La Cañada High School students celebrated the spirit of inquiry last Friday in a science fair that featured intriguing findings on teen vaping, the psychological effects of social media use and the promising role of proteins in disease prevention.
The extracurricular event drew eight teams of teen scientists to the campus cafeteria, where they explained their work to fellow students and a panel of judges. Entries were graded on originality and purpose, background research, data collection and students’ ability to communicate.
“We want to know how knowledgeable they are of the subject,” said La Cañada Unified School District science coordinator Amy Nespor, who organized the fair and served as a judge. “We’re also looking at their research and background information and how well they understand their graphs.”
Some projects dovetailed on work students are doing through internships and volunteer stints at nearby Caltech.
LCHS juniors Jordon Lay and Artis Phillips, for example, explained their attempt to better understand chaperone proteins — which help light-harvesting chlorophyll proteins (LHCP) enter plant cells to convert sunlight into energy — and how they might aid in the prevention or treatment of cystic fibrosis and Parkinson’s disease.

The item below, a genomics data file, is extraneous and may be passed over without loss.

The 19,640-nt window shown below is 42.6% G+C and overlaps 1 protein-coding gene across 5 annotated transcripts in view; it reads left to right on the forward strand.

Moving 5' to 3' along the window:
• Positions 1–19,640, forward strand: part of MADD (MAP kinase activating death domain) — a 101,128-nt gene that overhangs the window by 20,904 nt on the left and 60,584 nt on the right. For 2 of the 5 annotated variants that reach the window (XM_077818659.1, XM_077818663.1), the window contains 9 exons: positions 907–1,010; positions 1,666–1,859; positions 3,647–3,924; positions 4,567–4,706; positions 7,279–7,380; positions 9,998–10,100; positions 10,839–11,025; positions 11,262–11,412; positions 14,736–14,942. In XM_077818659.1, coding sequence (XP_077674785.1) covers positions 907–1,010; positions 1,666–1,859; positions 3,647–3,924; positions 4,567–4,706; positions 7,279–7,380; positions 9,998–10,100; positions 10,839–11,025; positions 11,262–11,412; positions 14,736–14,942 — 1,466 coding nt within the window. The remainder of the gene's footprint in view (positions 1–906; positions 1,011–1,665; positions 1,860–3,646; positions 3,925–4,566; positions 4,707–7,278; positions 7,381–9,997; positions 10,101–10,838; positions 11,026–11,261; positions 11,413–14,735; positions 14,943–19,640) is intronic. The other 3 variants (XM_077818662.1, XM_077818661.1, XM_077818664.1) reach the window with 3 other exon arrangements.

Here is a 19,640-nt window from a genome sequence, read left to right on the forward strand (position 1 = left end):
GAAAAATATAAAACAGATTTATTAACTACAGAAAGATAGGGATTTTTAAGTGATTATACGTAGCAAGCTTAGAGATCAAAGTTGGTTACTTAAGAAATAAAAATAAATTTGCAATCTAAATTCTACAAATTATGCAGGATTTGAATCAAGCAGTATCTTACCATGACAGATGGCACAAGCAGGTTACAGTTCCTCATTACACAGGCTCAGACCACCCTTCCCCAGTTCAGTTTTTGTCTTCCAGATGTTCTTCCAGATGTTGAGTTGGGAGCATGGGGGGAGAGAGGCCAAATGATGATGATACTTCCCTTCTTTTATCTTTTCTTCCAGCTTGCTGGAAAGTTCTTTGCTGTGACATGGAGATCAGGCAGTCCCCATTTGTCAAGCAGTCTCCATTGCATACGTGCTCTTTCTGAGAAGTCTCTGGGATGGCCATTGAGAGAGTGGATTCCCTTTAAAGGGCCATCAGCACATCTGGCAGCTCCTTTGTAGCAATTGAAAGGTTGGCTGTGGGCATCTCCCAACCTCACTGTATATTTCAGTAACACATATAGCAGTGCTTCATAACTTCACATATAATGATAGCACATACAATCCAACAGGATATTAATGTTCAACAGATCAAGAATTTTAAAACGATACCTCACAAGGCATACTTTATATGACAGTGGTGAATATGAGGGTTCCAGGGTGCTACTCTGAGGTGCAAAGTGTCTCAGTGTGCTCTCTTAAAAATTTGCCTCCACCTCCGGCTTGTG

Nearby, junior Carolyn Gordon explained how she studied vaping among La Cañada High 9-12 students through a survey that asked 609 respondents about their use, perceived addiction and lifestyle factors.
Gordon found about 29% of students reported having used e-cigarettes, while 10% reported regular use. Among habitual users, 10% described themselves as addicted. Teens whose parents were divorced were nearly twice as likely to experiment with the devices, her research showed.
Gordon plans to continue her work.
“I’m recoding data to further analyze responses and will be following up with focus groups,” she said.
Sophomore science partners and athletes Aditya Sehgal and Timmy Park explored whether listening to music while training improves athletic performance.
They found music may aid concentration and rhythmic activities, such as jumping rope, but seemed to have less impact during non-repetitive activities.
“Our bodies naturally want to flow to some rhythm, so if we give it a rhythm through music, it will be able to push more of its resources into doing things,” Park said.
When the judging was finished, LCHS junior Sudi Feng won first place for a project that focused on a herpes simplex 1 viral protein that may play a role in the development of Alzheimer’s disease.
Lay and Phillips won second place for their work with plant proteins, while Gordon’s research on teen vaping earned her a third-place prize.
The winners will represent La Cañada High School in the 70th annual Los Angeles County Secondary Science and Engineering Fair, March 19 and 20 at Magic Box L.A. For more, visit lascifair.org.